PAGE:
This book was originally published two years ago in New Zealand under the title Inner Music: Living a Life in God. The title of the splendid new Irish edition gives a better idea perhaps of what the book contains – short essays on the wider Christian mystical tradition.
The book is concerned with more than their developed sense of prayer, but also with their insights as a whole, as a way of indeed “living a life in God”.
The book is, in effect, an anthology of short but integral extracts from some twenty mystics concluded by a personal reflection by Craig Larkin himself.
The range of mystics is wide, from Augustine of Hippo and Origen to Caryll Houselander. They are arranged thematically thus avoiding the often plodding effect of chronologically arranged anthologies. It is more like The Golden Treasury, so to speak, than The Oxford Book of Verse.
It is as a kind of treasury that readers will find value in.
Inevitably many names are very familiar, Julian of Norwich, Francis de Sales, John of the Cross, Teresa of Avilla. But there are less known figures too such as John Tauler, Diadochus of Photike, and other Orthodox writers.
Women are well represented, but some earlier reviewers thought that there should have been mystics from Oceania, Africa and Asia, as indeed the useful map of the locations associated with the chosen mystics certainly indicates a Eurocentric view.
One suspects that Craig Larkin, based as he was in the more civilised part of “down under”, was aware of the need for another anthology to do proper justice to such people, representative of the wider dimensions of the true Church.
But to have included these would have unbalanced the selection, as largely new to the reader they would have required different treatment. As it is this is an excellent selection.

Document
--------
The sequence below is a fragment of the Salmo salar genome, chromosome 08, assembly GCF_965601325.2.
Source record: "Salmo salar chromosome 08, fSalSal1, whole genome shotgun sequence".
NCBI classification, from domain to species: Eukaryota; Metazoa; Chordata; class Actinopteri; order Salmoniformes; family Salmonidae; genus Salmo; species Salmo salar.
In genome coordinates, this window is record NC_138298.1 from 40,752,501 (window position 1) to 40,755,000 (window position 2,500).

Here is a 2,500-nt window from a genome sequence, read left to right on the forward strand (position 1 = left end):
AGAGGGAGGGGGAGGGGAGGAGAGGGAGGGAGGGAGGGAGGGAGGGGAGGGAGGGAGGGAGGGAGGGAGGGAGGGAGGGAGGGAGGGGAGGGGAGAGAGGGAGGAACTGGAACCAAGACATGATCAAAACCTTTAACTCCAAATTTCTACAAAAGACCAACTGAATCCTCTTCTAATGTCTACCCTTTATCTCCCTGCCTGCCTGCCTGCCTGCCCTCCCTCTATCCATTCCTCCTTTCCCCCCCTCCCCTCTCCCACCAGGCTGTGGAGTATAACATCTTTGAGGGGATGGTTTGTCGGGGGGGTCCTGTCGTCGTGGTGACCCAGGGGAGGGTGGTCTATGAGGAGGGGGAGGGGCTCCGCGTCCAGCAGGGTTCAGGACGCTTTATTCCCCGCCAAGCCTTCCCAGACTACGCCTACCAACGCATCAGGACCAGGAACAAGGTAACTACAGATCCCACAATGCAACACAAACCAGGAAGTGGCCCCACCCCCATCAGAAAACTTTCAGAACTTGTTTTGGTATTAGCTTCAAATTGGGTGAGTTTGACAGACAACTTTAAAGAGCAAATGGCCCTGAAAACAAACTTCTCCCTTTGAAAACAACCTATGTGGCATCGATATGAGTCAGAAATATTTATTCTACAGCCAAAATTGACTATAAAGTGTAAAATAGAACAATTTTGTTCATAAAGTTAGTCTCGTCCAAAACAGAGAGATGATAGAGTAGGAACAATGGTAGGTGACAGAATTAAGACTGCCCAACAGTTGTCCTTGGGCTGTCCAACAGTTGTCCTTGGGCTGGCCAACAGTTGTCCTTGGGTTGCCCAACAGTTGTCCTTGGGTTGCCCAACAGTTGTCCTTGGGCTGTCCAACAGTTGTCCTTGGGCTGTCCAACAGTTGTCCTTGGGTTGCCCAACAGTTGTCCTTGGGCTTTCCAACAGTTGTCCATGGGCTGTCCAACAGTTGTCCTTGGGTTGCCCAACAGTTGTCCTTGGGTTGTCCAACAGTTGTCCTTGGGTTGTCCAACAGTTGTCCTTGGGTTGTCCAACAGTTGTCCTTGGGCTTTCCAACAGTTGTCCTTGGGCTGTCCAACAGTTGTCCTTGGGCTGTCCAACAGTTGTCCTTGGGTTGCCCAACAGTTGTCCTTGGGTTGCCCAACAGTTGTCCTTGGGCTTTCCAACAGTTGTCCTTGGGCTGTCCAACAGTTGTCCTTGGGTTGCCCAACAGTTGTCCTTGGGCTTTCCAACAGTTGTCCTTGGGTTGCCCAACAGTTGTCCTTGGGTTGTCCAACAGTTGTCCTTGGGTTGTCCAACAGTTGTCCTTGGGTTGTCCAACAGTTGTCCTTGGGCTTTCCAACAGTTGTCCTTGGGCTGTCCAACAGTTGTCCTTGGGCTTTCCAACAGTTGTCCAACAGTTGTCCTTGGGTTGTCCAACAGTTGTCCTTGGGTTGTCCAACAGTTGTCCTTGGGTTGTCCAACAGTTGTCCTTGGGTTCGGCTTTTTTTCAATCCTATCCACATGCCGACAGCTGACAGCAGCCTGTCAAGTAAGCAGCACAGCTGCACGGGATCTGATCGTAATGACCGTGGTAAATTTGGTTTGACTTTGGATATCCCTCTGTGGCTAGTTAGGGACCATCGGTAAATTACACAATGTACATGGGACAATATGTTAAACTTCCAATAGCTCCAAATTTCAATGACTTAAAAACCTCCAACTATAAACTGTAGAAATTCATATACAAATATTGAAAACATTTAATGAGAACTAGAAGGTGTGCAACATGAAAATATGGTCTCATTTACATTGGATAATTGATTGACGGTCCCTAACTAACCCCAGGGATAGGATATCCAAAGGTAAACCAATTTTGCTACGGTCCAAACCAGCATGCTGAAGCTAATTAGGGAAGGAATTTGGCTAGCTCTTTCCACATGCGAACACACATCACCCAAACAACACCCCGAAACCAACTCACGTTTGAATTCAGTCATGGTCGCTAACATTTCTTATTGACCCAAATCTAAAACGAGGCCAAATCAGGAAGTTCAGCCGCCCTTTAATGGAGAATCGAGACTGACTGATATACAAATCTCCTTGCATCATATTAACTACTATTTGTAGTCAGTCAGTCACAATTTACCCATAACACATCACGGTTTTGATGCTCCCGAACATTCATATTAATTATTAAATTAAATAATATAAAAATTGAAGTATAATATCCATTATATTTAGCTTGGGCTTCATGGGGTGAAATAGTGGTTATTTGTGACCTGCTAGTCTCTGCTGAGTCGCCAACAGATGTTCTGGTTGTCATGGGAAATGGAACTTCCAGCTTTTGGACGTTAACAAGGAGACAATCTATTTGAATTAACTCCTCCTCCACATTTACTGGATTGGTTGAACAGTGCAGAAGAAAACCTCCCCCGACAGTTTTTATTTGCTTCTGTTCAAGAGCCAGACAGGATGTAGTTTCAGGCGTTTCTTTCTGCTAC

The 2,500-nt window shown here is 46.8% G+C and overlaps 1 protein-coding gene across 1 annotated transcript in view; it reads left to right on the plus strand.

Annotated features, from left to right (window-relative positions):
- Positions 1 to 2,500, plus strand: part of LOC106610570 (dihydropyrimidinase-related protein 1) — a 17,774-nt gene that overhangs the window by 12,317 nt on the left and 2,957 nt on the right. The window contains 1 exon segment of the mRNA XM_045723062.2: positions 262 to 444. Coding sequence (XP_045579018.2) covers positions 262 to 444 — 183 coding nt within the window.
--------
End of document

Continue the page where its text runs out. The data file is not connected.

But names are not everything, nor is “light” always to be found. How striking are the words of the anonymous medieval monk who composed ‘The Cloud of Unknowing’ (often paired with Walter Hilton’s ‘Ladder of Perfection’).
In the third chapter he writes on the desert that is often faced by those early efforts at prayer. “This is what you are to do: lift your heart up to the Lord, and a gentle stirring of love desiring him for his own sake and not for his gifts. Diligently persevere until you feel joy in this.
“For in the beginning it is usual to feel nothing but a kind of darkness about your mind, or as it were a cloud of unknowing. You will seem to know nothing and to feel nothing except a naked intent towards God in the depths of your being. Try as you might, this darkness and this cloud will remain between you and your God. But learn to be at home in this darkness.
“For if, in this life, you hope to feel and see God as he is in himself, it must be within this darkness and this cloud.”
But the other mystics here have struggled with that darkness and achieved glimpses of great things. And it’s those great things that Craig Larkin wants people to know about and experience.
The illustrations are very special. This is richly illustrated with photos of the stained glass windows in St Mary of the Angels, Wellington, New Zealand – a homely touch from the church where Craig Larkin was ordained a priest, it is a very personal touch which in a way brings alive the dedicated life of Larkin himself.
A lovely book which many will learn from and come to treasure.
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